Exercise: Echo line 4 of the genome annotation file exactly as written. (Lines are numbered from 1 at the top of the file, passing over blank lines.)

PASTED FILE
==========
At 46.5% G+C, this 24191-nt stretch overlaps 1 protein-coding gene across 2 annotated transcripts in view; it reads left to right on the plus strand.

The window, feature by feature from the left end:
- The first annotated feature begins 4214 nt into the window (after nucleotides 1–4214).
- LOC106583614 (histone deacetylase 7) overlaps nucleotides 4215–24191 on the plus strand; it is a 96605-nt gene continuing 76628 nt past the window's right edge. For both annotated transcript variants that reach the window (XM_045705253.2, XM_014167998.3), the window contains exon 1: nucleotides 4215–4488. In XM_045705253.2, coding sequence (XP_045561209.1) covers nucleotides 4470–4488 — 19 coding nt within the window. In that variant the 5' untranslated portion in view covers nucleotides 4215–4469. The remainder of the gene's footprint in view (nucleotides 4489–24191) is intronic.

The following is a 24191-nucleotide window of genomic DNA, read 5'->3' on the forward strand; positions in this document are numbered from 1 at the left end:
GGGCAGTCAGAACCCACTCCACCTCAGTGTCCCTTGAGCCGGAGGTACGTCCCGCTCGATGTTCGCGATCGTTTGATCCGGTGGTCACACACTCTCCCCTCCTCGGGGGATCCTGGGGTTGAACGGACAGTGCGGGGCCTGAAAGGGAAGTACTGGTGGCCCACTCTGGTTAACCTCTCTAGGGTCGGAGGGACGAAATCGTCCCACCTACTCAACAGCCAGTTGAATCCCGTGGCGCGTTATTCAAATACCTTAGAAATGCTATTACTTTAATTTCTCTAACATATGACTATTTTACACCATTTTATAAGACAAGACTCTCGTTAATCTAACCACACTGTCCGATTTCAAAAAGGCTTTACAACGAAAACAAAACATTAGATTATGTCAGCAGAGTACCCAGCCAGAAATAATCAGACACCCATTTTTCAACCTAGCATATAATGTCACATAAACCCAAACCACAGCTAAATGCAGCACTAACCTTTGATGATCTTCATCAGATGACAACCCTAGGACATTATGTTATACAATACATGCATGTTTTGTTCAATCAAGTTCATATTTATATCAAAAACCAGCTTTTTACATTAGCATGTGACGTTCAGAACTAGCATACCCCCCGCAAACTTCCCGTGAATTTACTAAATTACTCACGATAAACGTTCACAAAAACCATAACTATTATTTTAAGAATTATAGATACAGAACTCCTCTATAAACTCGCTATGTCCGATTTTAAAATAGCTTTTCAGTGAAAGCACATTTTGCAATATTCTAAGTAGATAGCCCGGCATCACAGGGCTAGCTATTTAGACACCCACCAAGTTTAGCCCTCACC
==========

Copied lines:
- LOC106583614 (histone deacetylase 7) overlaps nucleotides 4215–24191 on the plus strand; it is a 96605-nt gene continuing 76628 nt past the window's right edge. For both annotated transcript variants that reach the window (XM_045705253.2, XM_014167998.3), the window contains exon 1: nucleotides 4215–4488. In XM_045705253.2, coding sequence (XP_045561209.1) covers nucleotides 4470–4488 — 19 coding nt within the window. In that variant the 5' untranslated portion in view covers nucleotides 4215–4469. The remainder of the gene's footprint in view (nucleotides 4489–24191) is intronic.